La Grande Divergence

Great chart of eurozone sovereign 10-year yields from Desmond Lachman of the American Enterprise Institute.  We made a decent living off the “great convergence trade” of the 1990’s, where yields of the eurozone sovereigns collapsed on top of each other.  This sent the Belgium dentists into a yield panic and contributed to a massive global tightening of credit spreads from U.S. high yield to Ecuadorian corporates.

Those were crazy daze.   We recall one sovereign deal in Panama oversubscribed to the tune of 25% of the country’s GDP!   That is,  bond investors,  in just one new issue, were willing to lend to the government of Panama in the amount equivalent to 25% of its GDP.   Efficient markets, anyone?

This is also a great chart in the context of today’s announcement leakage of Europe’s big bang sovereign/bank bailout, which is positive as the Eurocrats now recognize the seriousness of their problems and have finally stopped fighting the markets.   We just don’t know how the German and Finnish taxpayers are going to react to taking on leverage to convert the EFSF into a potential trillion euro bailout fund; not to mention how the Greeks respond to having their pensions cut by 40 percent.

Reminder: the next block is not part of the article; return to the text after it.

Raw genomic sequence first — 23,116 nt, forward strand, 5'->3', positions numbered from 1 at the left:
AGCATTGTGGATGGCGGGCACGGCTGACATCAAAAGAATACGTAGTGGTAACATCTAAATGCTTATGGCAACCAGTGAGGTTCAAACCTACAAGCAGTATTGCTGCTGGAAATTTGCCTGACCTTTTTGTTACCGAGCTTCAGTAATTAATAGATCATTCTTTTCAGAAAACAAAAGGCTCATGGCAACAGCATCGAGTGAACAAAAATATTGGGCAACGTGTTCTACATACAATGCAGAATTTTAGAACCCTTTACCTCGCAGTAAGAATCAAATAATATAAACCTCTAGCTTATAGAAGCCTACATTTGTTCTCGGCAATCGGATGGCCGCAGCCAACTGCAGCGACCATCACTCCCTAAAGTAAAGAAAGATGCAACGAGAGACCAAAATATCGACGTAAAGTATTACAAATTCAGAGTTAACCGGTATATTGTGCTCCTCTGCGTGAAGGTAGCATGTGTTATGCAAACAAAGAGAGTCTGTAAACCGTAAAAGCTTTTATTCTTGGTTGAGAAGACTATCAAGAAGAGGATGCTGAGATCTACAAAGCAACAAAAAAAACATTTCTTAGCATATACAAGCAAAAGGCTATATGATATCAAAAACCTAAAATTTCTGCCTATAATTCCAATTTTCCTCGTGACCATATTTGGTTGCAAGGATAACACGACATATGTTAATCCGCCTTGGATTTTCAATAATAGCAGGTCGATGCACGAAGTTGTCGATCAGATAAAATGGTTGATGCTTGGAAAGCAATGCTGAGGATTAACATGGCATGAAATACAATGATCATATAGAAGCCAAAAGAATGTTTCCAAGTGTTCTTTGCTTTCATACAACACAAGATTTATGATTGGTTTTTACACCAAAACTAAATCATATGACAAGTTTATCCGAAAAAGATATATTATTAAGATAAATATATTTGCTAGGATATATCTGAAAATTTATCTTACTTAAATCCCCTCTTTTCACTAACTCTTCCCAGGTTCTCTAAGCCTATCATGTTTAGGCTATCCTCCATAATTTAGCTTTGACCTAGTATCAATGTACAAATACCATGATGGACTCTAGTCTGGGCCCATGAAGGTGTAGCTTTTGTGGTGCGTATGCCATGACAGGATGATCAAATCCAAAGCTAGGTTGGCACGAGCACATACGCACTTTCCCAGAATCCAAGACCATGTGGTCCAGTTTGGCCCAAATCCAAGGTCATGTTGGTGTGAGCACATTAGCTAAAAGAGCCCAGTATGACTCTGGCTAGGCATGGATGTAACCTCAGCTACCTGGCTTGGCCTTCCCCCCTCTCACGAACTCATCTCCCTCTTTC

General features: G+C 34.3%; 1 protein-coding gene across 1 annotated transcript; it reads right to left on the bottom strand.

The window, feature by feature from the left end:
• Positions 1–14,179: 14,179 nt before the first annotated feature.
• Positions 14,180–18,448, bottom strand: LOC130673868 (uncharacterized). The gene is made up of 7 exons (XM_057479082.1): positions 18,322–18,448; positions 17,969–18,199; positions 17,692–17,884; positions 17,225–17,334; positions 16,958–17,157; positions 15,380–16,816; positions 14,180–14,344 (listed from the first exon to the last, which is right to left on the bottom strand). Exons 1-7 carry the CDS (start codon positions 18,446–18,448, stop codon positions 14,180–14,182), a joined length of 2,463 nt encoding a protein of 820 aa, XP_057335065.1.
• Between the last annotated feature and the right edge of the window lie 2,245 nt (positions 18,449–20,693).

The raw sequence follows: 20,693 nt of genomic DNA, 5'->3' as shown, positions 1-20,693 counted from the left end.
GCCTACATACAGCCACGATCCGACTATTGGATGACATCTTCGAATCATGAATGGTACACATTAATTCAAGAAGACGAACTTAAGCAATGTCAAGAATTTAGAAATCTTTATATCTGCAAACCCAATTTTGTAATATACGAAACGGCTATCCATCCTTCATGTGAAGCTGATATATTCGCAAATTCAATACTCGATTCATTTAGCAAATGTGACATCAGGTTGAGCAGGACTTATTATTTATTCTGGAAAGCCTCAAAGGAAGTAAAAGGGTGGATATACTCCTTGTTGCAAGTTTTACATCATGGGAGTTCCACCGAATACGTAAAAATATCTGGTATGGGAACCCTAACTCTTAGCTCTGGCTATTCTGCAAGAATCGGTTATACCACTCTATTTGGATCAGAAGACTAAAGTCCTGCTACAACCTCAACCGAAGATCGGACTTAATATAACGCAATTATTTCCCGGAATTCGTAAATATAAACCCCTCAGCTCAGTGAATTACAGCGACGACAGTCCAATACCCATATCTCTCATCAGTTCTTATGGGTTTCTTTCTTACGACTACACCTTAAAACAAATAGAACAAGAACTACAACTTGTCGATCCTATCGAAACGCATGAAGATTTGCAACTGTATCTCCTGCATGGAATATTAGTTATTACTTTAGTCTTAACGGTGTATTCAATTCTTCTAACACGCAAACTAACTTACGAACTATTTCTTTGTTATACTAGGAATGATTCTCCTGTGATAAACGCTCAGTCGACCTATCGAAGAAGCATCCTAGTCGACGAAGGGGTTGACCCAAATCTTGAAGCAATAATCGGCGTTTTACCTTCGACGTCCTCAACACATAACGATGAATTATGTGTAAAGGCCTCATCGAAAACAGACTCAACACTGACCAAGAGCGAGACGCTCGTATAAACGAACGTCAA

The climax of Europe’s existential crisis is upon us, folks.   The political noise in Europe is about to grow much louder.  The deal risk is high and we’re watching how this reflex rally, which needs Asian market confirmation,  plays out.   Chalk up another nutcracker.

(click here if chart is not observable)

This entry was posted in Black Swan Watch, Bonds, Budget Deficit, Euro, PIIGS, Sovereign Debt, Sovereign Risk and tagged , , , , , . Bookmark the permalink.

1 Response to La Grande Divergence

  1. Jan says:

    Hi, could you please tell me the source you found the graphic of the sovereign spreads? Im currently writing my thesis and have been looking for this exact illustration for days. Would really help me a lot!

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